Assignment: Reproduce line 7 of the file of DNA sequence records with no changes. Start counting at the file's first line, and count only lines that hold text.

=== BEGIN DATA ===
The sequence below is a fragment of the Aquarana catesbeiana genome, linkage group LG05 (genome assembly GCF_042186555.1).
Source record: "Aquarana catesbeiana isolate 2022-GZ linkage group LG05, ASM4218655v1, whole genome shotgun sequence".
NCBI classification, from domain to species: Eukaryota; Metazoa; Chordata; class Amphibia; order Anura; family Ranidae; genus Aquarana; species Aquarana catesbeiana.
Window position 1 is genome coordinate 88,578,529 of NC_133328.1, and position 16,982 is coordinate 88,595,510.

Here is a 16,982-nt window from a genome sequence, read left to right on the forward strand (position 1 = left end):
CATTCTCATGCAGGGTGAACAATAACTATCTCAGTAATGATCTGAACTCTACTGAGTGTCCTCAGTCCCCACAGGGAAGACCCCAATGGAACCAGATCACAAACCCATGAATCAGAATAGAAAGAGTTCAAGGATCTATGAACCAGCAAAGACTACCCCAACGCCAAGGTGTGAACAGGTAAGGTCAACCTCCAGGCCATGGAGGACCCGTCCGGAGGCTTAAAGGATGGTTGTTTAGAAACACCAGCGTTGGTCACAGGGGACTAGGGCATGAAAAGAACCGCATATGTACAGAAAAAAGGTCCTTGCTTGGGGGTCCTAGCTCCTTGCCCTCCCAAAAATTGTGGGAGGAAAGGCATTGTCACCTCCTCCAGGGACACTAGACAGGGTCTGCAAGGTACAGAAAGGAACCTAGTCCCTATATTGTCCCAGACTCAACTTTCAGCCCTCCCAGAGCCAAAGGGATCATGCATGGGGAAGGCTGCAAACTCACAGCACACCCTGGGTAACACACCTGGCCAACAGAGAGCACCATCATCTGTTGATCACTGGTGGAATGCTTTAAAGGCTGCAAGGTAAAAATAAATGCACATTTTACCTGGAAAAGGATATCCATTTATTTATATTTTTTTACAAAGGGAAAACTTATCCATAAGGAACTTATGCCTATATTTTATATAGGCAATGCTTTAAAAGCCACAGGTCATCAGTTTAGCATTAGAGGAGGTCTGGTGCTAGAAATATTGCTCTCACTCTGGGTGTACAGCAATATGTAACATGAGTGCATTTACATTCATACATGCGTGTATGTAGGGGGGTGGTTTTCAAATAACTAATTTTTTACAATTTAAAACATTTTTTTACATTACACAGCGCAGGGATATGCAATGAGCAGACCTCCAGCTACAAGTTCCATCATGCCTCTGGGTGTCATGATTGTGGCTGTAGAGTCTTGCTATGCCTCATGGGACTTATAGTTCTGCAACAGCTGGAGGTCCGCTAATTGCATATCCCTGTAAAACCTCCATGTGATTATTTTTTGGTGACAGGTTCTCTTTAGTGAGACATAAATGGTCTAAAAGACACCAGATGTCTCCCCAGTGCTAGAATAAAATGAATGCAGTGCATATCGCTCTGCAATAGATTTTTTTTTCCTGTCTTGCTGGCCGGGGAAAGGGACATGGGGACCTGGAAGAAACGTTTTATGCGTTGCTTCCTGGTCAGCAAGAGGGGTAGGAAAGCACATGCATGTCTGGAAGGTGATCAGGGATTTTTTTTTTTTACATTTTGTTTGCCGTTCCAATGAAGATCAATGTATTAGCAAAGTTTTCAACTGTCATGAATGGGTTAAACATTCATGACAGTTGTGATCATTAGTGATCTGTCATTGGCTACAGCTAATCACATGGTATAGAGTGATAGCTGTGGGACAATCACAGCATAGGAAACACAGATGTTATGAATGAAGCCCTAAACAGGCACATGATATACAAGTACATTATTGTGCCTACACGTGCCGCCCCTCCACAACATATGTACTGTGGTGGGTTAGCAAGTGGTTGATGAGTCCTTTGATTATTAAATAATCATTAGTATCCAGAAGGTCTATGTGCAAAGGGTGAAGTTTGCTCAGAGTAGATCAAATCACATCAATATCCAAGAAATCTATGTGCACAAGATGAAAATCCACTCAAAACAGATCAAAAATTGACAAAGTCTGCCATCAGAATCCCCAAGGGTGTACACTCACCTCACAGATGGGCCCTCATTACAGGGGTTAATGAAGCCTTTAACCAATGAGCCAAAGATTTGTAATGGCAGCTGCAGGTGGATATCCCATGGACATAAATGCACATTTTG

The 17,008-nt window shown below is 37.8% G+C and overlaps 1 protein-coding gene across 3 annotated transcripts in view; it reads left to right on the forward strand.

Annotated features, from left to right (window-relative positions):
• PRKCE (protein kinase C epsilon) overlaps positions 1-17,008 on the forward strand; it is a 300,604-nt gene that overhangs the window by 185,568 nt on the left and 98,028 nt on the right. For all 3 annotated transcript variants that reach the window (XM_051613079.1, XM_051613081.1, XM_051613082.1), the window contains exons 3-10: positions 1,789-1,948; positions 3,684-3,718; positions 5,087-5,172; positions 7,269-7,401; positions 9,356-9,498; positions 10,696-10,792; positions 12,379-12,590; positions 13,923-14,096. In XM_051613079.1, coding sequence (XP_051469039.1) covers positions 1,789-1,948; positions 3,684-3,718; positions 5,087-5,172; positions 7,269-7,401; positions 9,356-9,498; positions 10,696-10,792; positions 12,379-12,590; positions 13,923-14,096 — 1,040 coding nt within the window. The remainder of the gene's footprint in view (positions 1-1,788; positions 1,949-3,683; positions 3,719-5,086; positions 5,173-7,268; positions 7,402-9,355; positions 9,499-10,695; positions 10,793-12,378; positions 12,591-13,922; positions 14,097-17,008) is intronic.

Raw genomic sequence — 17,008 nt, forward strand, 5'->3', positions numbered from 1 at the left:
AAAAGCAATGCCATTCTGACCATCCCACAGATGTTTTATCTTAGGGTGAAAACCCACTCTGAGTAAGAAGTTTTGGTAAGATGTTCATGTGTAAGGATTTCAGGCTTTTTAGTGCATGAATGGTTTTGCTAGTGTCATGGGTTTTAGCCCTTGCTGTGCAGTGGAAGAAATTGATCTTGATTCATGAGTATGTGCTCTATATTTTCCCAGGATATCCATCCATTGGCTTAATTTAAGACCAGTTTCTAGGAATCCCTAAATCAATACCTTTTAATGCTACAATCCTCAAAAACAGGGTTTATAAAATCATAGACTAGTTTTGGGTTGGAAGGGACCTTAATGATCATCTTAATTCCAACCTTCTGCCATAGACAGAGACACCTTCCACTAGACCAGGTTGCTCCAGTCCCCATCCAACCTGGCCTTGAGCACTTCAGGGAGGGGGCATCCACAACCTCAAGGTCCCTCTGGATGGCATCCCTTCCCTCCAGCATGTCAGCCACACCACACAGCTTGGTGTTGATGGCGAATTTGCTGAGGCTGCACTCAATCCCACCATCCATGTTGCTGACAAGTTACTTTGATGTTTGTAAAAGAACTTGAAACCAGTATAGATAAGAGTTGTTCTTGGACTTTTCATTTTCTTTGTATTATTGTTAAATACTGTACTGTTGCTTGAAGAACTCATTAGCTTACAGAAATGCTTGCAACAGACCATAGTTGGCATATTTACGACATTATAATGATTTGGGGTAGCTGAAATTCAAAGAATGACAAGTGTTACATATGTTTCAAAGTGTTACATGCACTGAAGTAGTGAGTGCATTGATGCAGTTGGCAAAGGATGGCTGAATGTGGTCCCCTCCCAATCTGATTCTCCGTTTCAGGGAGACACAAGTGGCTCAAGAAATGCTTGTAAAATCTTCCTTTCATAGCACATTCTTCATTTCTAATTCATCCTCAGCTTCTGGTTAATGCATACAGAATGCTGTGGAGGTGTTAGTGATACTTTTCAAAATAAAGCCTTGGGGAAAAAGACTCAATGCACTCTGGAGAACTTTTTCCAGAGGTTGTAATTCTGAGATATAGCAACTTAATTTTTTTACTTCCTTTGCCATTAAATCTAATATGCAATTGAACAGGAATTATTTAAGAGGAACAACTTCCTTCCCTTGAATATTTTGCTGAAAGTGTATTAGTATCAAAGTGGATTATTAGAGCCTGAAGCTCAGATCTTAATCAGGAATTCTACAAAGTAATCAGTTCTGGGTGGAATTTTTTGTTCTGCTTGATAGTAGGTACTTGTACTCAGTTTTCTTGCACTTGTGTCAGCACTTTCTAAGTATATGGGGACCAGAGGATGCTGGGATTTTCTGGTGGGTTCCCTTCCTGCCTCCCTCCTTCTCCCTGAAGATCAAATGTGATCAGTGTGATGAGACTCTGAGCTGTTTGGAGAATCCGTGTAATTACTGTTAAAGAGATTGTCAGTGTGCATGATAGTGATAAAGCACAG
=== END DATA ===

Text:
The 17,008-nt window shown below is 37.8% G+C and overlaps 1 protein-coding gene across 3 annotated transcripts in view; it reads left to right on the forward strand.